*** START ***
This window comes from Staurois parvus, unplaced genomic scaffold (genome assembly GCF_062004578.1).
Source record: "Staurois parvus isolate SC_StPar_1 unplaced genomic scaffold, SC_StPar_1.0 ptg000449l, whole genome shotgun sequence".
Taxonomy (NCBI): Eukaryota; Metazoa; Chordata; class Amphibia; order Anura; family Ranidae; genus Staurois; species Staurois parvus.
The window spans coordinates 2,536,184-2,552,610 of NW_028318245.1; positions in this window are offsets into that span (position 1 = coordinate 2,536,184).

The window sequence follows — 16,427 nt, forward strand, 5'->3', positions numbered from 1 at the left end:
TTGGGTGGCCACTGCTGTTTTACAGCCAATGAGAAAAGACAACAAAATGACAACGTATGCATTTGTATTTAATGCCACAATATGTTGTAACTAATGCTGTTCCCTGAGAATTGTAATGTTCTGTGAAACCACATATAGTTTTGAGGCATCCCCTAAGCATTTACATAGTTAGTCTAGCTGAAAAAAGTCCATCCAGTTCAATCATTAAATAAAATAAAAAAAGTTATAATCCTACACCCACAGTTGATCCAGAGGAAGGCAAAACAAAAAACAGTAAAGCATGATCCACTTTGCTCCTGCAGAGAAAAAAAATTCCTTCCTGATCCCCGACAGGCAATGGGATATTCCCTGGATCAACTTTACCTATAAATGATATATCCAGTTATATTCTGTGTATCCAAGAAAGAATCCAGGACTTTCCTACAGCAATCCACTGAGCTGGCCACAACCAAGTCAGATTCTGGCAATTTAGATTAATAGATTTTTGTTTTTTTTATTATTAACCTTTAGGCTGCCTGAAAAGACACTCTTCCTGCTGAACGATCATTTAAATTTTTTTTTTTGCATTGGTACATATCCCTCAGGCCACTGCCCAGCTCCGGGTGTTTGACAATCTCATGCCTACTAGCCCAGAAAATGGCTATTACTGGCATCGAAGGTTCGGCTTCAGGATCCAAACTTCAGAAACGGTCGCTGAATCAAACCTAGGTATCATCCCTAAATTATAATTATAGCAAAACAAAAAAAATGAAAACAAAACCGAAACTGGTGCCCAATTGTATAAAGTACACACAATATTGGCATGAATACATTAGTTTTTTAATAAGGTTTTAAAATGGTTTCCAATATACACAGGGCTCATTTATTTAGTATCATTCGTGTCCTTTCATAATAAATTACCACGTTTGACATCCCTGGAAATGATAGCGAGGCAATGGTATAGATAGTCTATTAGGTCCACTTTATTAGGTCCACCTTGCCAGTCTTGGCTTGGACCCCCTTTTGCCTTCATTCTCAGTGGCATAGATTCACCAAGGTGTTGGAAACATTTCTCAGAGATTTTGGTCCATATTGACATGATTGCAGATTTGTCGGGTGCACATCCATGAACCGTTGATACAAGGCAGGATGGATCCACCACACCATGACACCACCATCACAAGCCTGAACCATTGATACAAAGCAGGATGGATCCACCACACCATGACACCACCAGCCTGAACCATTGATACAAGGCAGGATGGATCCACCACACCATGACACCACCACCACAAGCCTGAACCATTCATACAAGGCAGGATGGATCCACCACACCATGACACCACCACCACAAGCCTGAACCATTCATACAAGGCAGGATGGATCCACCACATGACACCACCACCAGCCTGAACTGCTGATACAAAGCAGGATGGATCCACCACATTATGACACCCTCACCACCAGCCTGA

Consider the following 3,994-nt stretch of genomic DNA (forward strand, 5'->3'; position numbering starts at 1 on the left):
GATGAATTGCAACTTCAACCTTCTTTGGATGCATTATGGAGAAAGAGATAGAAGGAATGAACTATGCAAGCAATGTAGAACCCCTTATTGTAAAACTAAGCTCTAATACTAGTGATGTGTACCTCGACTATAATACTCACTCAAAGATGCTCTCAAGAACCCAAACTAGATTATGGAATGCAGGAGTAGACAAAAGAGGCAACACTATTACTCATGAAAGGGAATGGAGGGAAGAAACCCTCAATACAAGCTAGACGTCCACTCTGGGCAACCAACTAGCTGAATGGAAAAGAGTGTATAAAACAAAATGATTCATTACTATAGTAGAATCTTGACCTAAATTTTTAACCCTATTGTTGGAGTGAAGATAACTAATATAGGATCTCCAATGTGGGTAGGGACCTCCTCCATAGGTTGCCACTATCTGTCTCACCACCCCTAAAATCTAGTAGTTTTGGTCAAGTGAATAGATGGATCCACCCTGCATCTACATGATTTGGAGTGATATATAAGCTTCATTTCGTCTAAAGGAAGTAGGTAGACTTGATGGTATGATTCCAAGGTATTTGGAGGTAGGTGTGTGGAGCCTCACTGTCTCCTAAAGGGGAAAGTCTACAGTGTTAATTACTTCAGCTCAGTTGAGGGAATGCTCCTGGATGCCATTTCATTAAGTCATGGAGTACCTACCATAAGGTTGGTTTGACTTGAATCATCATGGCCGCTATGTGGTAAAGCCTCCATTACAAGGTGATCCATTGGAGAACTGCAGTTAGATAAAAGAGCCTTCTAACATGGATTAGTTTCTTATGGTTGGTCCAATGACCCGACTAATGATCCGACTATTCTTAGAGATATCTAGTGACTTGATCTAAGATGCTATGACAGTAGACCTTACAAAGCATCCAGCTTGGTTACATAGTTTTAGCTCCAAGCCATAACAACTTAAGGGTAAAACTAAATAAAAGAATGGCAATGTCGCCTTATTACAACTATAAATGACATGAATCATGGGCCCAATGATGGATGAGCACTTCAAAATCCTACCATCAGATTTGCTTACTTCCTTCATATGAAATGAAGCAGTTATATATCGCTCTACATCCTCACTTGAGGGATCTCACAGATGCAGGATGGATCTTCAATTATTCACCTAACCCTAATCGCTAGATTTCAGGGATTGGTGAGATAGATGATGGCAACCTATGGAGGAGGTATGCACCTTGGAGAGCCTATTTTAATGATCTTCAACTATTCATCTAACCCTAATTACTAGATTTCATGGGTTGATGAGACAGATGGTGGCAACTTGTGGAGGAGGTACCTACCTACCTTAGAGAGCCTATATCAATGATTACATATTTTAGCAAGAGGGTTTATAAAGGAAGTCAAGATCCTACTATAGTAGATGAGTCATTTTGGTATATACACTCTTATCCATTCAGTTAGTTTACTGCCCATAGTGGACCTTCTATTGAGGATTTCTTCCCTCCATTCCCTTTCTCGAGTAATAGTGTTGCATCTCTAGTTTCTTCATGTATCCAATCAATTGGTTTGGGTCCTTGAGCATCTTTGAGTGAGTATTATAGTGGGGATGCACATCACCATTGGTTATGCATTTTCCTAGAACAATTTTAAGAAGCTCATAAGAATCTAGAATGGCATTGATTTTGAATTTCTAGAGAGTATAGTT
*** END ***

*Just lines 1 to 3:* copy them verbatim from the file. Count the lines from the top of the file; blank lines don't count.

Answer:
This window comes from Staurois parvus, unplaced genomic scaffold (genome assembly GCF_062004578.1).
Source record: "Staurois parvus isolate SC_StPar_1 unplaced genomic scaffold, SC_StPar_1.0 ptg000449l, whole genome shotgun sequence".
Taxonomy (NCBI): Eukaryota; Metazoa; Chordata; class Amphibia; order Anura; family Ranidae; genus Staurois; species Staurois parvus.